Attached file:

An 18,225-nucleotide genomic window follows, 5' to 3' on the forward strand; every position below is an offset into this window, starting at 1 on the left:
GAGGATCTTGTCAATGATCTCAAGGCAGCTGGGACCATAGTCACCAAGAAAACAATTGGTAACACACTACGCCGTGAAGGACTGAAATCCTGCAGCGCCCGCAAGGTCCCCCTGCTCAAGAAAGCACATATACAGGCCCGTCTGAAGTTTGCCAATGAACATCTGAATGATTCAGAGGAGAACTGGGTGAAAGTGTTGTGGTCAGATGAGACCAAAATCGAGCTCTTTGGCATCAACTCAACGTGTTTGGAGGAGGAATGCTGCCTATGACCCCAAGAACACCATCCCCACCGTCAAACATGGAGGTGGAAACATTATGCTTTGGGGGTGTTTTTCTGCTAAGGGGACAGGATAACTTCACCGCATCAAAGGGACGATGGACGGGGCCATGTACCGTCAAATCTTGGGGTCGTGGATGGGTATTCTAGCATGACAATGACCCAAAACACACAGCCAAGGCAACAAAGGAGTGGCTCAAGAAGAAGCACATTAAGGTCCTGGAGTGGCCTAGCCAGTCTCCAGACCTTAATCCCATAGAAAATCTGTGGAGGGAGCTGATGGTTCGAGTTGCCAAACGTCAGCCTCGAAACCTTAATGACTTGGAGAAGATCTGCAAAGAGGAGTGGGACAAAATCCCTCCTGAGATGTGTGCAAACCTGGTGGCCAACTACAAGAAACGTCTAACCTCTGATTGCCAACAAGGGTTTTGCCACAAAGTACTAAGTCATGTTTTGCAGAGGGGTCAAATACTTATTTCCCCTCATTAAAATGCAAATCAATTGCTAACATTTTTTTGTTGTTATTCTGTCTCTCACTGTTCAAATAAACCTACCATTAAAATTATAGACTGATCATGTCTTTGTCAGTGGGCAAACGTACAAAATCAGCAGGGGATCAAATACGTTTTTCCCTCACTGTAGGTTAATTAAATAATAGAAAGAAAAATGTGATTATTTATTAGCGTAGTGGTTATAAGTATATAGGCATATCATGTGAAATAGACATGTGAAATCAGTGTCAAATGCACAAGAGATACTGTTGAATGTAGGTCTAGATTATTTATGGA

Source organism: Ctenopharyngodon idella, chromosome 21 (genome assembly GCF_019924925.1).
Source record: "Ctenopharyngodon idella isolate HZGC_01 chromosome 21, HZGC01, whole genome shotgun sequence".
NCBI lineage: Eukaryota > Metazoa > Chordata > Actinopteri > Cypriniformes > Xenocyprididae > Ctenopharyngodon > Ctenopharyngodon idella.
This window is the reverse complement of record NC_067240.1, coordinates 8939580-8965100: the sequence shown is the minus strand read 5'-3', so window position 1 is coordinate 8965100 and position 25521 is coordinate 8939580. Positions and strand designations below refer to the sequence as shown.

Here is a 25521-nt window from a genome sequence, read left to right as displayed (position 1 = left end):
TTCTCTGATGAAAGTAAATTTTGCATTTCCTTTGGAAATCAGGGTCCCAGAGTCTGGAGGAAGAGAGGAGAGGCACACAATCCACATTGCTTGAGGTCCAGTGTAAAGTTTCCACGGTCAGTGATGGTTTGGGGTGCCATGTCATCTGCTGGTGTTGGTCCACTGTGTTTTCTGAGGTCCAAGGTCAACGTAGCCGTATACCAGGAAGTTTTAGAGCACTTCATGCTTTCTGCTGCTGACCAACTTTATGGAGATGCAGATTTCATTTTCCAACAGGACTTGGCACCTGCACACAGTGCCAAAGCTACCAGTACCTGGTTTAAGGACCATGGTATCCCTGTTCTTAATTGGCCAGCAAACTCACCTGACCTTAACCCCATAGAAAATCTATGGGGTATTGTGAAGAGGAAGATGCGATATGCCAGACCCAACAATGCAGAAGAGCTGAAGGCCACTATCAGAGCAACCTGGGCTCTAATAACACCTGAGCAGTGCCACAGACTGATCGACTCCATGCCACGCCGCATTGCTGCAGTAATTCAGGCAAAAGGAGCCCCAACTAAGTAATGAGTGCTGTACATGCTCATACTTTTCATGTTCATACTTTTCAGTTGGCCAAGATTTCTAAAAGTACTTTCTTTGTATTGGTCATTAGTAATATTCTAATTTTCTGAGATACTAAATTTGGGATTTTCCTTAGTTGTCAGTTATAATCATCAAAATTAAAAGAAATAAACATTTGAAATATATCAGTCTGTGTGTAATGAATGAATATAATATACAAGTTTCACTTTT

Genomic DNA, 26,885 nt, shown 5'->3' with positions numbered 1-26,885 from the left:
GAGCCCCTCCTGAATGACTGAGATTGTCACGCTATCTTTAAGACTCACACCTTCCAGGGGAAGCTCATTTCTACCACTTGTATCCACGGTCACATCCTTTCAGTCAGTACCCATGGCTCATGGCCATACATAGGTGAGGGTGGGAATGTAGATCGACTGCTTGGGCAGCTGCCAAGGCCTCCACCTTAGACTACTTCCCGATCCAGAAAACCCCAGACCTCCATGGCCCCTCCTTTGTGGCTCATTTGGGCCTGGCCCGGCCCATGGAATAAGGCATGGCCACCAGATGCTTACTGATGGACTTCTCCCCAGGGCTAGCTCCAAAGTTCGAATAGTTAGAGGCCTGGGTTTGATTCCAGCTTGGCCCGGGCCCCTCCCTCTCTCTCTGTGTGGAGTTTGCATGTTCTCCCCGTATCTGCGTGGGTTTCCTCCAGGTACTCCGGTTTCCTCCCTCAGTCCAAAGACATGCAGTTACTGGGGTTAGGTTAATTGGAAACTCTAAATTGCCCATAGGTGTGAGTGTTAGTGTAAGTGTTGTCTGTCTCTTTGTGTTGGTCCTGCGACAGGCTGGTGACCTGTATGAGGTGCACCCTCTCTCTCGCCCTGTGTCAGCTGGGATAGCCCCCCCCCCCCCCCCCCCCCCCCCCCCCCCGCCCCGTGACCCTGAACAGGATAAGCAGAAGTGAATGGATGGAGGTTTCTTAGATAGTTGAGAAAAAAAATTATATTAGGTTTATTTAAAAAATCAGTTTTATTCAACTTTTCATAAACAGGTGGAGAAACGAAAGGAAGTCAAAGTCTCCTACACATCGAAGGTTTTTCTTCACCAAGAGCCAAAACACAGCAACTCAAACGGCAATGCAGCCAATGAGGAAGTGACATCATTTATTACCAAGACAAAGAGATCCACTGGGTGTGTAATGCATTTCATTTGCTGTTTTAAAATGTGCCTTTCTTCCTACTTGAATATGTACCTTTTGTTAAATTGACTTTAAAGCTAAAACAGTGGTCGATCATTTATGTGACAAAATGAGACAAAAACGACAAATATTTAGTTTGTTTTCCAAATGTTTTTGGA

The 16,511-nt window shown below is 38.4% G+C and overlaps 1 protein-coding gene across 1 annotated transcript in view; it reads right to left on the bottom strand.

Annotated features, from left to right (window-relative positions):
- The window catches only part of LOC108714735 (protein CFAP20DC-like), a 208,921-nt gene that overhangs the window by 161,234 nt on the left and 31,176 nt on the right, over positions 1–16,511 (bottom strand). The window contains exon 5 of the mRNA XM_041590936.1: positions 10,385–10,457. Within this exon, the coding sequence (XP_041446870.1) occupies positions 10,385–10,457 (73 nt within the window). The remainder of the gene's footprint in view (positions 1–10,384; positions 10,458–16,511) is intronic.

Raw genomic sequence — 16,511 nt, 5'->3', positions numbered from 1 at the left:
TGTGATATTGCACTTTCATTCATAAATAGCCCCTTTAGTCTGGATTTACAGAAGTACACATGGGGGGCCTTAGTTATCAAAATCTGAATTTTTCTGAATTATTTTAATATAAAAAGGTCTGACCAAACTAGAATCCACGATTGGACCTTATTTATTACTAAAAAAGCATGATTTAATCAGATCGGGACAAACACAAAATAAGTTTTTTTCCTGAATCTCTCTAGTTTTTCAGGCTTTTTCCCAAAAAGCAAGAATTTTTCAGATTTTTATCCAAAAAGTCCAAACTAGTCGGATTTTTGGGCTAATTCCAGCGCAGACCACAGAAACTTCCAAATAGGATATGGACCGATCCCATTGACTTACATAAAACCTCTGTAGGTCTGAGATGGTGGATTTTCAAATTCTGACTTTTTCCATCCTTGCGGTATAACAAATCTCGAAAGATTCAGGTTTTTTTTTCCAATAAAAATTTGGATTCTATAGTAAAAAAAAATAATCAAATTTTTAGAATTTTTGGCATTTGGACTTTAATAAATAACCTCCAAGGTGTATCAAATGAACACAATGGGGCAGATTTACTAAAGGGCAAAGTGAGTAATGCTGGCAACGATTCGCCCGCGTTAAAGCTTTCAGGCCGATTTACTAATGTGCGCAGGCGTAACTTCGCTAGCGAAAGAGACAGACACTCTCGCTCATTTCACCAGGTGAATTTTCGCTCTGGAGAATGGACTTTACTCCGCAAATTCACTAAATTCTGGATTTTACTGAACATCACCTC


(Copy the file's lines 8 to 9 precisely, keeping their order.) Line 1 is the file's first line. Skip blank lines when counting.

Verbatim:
TTCTCTGATGAAAGTAAATTTTGCATTTCCTTTGGAAATCAGGGTCCCAGAGTCTGGAGGAAGAGAGGAGAGGCACACAATCCACATTGCTTGAGGTCCAGTGTAAAGTTTCCACGGTCAGTGATGGTTTGGGGTGCCATGTCATCTGCTGGTGTTGGTCCACTGTGTTTTCTGAGGTCCAAGGTCAACGTAGCCGTATACCAGGAAGTTTTAGAGCACTTCATGCTTTCTGCTGCTGACCAACTTTATGGAGATGCAGATTTCATTTTCCAACAGGACTTGGCACCTGCACACAGTGCCAAAGCTACCAGTACCTGGTTTAAGGACCATGGTATCCCTGTTCTTAATTGGCCAGCAAACTCACCTGACCTTAACCCCATAGAAAATCTATGGGGTATTGTGAAGAGGAAGATGCGATATGCCAGACCCAACAATGCAGAAGAGCTGAAGGCCACTATCAGAGCAACCTGGGCTCTAATAACACCTGAGCAGTGCCACAGACTGATCGACTCCATGCCACGCCGCATTGCTGCAGTAATTCAGGCAAAAGGAGCCCCAACTAAGTAATGAGTGCTGTACATGCTCATACTTTTCATGTTCATACTTTTCAGTTGGCCAAGATTTCTAAAAGTACTTTCTTTGTATTGGTCATTAGTAATATTCTAATTTTCTGAGATACTAAATTTGGGATTTTCCTTAGTTGTCAGTTATAATCATCAAAATTAAAAGAAATAAACATTTGAAATATATCAGTCTGTGTGTAATGAATGAATATAATATACAAGTTTCACTTTT

Genomic DNA, 26,885 nt, shown 5'->3' with positions numbered 1-26,885 from the left: